March 26, 2019

Commencement 2019: Leading Human Rights Voices to Receive Honorary Degrees

Important information for CGU's 92nd Commencement
CGU's 92ND COMMENCEMENT IS COMING: This year's honorary degree recipients will be human rights advocates Bev Palesa Ditsie, Betsy Levy Paluck, and Laughlin McDonald.

Three individuals recognized as prominent figures in human rights leadership and scholarship will take the stage this spring as honorary doctoral degree recipients at the university’s 92nd annual commencement ceremony.

Commencement will take place May 18 at 9:00 am on the Mudd Quadrangle, located along 10th Street on the north lawn of the Honnold/Mudd Library. Visit CGU’s campus map here.

The Registrar’s Office anticipates that more than 300 master’s and doctoral candidates will receive their degrees at this year’s ceremony.

Honorary doctorates will be conferred on acclaimed South African activist Bev Palesa Ditsie, who was the first African lesbian to ever address gay and lesbian rights before a United Nations conference; MacArthur Fellow Betsy Levy Paluck, who has tested strategies of conflict and violence resolution on the ground in Rwanda; and Laughlin McDonald, who has been at the center of major cases involving voter access and equality as the longtime director of the ACLU’s Voting Rights Project.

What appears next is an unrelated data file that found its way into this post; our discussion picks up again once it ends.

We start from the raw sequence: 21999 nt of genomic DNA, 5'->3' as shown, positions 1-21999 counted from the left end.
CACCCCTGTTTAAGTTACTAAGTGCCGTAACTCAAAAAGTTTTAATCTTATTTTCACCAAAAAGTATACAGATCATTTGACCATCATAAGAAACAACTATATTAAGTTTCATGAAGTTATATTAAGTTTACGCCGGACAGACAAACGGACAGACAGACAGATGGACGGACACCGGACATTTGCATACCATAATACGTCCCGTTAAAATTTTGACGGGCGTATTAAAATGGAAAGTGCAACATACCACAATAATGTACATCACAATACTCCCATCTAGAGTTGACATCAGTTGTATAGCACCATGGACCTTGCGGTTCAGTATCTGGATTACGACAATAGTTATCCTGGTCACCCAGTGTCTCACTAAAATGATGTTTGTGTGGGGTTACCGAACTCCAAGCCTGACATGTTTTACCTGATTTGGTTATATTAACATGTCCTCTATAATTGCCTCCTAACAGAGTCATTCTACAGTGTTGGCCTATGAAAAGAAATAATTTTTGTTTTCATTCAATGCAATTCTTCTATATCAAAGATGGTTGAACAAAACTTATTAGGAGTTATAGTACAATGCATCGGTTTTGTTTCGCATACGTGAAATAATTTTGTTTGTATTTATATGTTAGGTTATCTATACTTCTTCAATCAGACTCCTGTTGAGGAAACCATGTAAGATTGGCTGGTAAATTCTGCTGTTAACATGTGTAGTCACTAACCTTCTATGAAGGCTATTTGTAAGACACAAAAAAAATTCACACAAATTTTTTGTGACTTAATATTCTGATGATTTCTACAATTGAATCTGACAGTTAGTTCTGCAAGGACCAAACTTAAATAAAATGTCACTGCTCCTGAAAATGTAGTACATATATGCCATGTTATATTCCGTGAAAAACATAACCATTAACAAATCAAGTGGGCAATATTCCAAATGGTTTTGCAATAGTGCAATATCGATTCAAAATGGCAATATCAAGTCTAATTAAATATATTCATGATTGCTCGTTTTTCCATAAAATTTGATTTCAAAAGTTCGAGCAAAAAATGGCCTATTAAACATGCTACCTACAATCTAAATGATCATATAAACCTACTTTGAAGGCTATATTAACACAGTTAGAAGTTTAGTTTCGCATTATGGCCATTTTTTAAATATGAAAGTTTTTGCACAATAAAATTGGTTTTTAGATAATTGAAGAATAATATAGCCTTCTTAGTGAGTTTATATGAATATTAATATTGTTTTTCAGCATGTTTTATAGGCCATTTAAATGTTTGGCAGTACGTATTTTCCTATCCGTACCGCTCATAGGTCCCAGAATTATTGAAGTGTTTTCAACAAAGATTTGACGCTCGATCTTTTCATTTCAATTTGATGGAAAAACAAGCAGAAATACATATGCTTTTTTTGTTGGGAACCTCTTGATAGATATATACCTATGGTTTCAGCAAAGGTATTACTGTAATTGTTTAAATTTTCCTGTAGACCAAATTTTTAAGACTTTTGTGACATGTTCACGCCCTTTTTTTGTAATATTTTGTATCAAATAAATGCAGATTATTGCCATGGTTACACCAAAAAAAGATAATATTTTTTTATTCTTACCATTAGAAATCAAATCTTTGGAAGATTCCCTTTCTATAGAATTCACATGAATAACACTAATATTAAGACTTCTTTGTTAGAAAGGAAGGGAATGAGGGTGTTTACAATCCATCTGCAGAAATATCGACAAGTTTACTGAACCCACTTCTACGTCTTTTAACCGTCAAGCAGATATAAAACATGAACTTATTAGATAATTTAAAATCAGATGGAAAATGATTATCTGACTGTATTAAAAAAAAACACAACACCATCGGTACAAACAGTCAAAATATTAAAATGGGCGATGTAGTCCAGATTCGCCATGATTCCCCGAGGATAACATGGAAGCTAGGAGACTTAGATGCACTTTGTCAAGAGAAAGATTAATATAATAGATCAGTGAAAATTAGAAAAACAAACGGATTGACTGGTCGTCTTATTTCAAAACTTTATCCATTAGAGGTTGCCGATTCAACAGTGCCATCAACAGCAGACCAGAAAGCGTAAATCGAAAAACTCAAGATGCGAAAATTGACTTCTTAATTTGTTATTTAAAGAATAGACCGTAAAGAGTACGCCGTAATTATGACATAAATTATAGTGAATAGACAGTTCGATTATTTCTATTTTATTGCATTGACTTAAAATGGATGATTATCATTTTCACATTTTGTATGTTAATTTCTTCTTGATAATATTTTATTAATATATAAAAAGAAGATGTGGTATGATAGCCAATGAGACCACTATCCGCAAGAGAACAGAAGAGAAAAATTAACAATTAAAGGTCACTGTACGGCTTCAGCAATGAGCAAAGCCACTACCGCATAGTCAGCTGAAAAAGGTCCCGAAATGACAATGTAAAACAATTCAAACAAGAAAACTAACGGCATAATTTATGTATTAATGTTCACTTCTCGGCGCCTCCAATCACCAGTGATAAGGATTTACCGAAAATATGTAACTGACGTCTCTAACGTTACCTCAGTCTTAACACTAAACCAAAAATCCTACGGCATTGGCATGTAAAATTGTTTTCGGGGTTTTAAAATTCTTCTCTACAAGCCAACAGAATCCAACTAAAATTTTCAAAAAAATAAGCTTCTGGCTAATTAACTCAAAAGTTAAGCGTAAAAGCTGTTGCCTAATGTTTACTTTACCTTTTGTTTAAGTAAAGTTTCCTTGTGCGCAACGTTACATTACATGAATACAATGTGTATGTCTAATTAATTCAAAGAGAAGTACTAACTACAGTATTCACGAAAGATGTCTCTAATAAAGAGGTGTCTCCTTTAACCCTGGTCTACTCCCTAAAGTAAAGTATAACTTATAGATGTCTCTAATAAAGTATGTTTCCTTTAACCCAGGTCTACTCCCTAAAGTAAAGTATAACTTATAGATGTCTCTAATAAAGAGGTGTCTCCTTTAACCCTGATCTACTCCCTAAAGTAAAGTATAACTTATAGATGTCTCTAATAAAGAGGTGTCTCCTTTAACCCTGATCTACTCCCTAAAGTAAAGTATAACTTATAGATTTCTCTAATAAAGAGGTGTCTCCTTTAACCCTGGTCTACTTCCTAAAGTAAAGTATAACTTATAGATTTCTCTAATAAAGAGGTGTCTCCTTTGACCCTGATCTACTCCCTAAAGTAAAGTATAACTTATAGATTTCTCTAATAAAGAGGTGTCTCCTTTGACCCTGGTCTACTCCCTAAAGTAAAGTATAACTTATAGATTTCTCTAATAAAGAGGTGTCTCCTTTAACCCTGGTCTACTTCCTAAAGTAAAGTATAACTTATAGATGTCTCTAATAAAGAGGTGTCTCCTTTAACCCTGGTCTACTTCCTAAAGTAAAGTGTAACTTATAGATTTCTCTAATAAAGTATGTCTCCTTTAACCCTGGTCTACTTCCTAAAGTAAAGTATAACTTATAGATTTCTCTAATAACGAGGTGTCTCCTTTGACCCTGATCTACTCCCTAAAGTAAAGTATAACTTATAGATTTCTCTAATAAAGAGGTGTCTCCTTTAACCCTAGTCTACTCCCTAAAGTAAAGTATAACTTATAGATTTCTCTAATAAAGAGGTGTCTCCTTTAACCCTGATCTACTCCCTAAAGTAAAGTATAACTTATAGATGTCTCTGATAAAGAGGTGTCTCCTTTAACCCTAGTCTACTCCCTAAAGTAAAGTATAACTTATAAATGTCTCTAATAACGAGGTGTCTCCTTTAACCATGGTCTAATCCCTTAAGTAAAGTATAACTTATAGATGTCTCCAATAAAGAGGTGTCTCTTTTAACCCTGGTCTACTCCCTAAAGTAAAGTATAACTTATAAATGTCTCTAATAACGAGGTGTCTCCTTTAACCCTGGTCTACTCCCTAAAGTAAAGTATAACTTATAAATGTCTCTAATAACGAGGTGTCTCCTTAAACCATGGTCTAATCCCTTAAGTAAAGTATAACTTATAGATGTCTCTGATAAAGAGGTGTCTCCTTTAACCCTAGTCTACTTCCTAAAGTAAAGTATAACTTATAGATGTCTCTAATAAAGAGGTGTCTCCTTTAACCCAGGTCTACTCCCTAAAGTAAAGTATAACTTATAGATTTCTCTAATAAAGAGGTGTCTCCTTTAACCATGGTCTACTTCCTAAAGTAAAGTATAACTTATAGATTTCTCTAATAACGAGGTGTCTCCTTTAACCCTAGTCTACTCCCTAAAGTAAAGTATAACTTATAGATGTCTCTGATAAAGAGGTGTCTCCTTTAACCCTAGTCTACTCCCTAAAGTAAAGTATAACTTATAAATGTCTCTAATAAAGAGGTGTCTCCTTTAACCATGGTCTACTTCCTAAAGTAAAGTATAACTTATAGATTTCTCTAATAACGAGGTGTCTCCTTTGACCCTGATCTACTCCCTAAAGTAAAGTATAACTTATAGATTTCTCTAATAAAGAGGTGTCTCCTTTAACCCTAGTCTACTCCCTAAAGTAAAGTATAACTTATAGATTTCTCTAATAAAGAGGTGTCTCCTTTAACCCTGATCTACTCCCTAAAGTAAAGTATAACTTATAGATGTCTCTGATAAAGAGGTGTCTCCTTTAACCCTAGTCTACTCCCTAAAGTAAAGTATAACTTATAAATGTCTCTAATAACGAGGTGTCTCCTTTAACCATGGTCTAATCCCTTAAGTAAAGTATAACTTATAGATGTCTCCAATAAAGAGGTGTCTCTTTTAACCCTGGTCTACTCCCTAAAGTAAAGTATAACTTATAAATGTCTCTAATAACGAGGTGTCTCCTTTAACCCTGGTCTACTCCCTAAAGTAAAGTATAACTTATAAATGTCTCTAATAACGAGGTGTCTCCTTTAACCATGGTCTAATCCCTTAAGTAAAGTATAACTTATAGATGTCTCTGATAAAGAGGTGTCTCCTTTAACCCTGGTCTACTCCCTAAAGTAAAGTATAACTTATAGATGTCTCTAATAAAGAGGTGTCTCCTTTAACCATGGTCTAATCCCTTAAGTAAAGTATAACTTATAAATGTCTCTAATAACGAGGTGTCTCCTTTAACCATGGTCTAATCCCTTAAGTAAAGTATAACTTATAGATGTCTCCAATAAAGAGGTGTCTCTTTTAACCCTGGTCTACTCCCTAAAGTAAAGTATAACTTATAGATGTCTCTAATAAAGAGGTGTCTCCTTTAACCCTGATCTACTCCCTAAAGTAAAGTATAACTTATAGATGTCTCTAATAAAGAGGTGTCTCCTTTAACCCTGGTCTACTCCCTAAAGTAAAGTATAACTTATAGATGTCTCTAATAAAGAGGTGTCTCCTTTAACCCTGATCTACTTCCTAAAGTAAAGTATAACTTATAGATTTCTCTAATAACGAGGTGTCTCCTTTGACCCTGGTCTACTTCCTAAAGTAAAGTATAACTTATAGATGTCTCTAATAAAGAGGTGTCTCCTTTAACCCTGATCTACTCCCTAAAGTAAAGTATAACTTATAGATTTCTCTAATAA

Ditsie will be the featured speaker at this spring’s commencement exercises.

Visit here for more on Commencement, related events, transportation, parking and other information.

Commencement Forum:
“Interconnectivity” & “Activity hubs”

On the Friday evening prior to commencement, graduates, their families, and the public are invited to the annual Commencement Forum, an event comprising a champagne toast to the graduates, a panel discussion, student awards, and interactive academic displays.

Ditsie, Paluck, and McDonald will participate in a special forum organized by CGU’s Transdisciplinary Studies Program and moderated by Associate Provost and Transdisciplinary Studies Director Andrew Vosko.

Focusing on the theme of “interconnectivity,” this year’s forum will explore the many ways in which a society is drawn together and defines itself; the global reach of social justice work in localized societies; and the ways that activism, leadership and scholarship empower individuals to change society.

A featured element of this year’s forum will be “activity hubs,” which will provide another way for forum attendees to consider the connections among people and societies.

Some of these hubs—which will be stationed around the event—will include the Paul Gray Personal Computing Museum on how technology connects us; and others about the unifying and connecting power of the written word and visual art.

The forum will be held on Friday, May 17 at 4:00 pm at the home of President Len Jessup, 709 Harvard Ave., Claremont. The event is free and open to the public. Read more about this year’s honorary degree recipients below.


Honorary Degree Recipients:


South African activist Bev Palesa Ditsie
South African activist Bev Palesa Ditsie

Bev Palesa Ditsie
(Commencement address speaker)

Bev Palesa Ditsie captured the world’s attention in the 1990s when, in addressing a United Nations World Conference on Women,  she told the assembled members that they must “recognize that discrimination based on sexual orientation is a violation of basic human rights.” Her comments marked the first time that an African lesbian advocated on behalf of gay and lesbian rights before a UN conference assembly.